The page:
# Post hoc ergo propter hoc vs Cum hoc ergo propter hoc

I am trying to write an essay and would like to use a saying for "Because Event B is during Event A, Event B is related/caused by Event A." I have in mind

Post hoc ergo propter hoc

and

Cum hoc ergo propter hoc

I recall hearing both quotes but am having trouble differentiating them. Keep in mind, I have almost no prior Latin experience.

The more common one, I think, is post hoc ergo propter hoc, sometimes just "post hoc fallacy." It's translated to, "After this therefore because of this." It's used when someone tries to establish causality even when there is no real evidence to support it.

The other one is cum hoc ergo propter hoc, which actually I've not heard of in Latin. It is translated as, "With this therefore because of this." The typical thing I hear is "correlation does not equal causation. The fallacy here is that just because two things correlate, they might not be related at all, as Spurious Correlations so brilliantly shows.

They're very similar, but differ on viewpoint orientation. Examples:

I switched from whole milk to 2% and my child scored an A on their last test after making C's.

This would be post hoc fallacy. It states that switching from 2% caused this one event. It does not posit a relationship between intake of milk and grades, though. The act of switching did that. For any child who switches to 2%, you should imagine an immediate grade boost on the text.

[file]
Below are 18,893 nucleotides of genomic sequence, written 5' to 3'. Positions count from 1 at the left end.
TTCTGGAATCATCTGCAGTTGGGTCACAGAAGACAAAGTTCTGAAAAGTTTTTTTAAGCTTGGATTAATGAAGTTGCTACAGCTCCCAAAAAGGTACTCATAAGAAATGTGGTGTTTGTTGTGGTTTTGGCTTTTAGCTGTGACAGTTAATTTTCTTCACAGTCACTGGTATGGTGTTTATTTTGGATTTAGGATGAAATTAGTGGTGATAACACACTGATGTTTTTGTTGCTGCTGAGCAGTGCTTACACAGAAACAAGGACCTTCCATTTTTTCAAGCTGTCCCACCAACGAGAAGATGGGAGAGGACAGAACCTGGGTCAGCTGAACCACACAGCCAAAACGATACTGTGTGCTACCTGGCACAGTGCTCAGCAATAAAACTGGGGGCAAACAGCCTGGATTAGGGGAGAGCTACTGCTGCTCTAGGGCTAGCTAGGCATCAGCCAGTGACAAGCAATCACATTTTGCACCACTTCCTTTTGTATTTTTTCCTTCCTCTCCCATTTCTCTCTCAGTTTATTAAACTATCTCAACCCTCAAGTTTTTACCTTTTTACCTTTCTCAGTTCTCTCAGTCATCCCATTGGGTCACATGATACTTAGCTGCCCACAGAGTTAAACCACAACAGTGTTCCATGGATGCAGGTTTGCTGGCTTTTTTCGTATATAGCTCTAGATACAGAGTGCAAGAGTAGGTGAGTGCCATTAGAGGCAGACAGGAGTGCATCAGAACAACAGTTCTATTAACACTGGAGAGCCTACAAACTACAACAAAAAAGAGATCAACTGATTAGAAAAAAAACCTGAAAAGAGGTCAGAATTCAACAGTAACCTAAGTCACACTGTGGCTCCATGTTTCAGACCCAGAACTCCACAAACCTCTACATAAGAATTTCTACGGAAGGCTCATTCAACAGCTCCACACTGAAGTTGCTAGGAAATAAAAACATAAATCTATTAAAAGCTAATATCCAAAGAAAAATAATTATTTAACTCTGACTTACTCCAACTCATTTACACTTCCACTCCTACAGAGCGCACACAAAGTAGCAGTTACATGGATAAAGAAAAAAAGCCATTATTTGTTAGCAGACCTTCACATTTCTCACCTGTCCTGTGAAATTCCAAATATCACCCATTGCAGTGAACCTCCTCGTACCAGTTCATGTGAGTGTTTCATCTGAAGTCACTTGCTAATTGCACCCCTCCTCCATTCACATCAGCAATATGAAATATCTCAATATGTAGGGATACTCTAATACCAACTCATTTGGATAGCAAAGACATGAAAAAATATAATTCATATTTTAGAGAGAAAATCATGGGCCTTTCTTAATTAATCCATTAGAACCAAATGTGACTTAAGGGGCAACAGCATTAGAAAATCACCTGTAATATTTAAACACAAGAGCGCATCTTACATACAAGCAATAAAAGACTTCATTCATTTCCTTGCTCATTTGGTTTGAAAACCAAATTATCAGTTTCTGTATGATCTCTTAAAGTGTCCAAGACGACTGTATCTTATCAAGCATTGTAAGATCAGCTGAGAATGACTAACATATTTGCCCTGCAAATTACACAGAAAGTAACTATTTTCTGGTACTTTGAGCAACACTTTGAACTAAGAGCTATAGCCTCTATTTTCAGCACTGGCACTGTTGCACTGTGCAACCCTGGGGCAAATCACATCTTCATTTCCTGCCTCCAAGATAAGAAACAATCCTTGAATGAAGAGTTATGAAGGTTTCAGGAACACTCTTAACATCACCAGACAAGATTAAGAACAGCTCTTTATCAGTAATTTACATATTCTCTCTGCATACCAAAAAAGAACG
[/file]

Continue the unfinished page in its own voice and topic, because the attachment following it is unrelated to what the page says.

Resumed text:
The more 2% milk my child drinks, the smarter he becomes.

This falls under the "correlation != causation" problem, since a relationship between drinking 2% and getting better grades is posited.

If you're charting this (no time to chart right now, sorry), the increase of 2% and the child's IQ would both increase or decrease together.

For post hoc fallacy, you should see a flat line (or so) until the act of switching to 2%, where then you should see a spike.

Hope that clarifies.

• My impression was that the OP was asking about contemporaneity, not correlation, which is slightly different. – brianpck Mar 15 '17 at 11:54
• @brianpck Can you explain further? I got correlation from "related to/caused by Event B". – cmw Mar 15 '17 at 12:00
• The two are really related, but distinct in my mind. A "correlation" fallacy would say something like, "Everyone with blond hair is kind, ergo" whereas a "contemporary" fallacy would say, "I choked while eating steak, ergo." Not sure if I am grasping at straws here... – brianpck Mar 15 '17 at 13:12
• @brianpck I'm no expert in logical fallacies, but the latter would sound like a post hoc fallacy, no? "I choked on eating steak, ergo steak causes choking." At least, that's how I would interpret it. I could very well be wrong, though. – cmw Mar 15 '17 at 13:15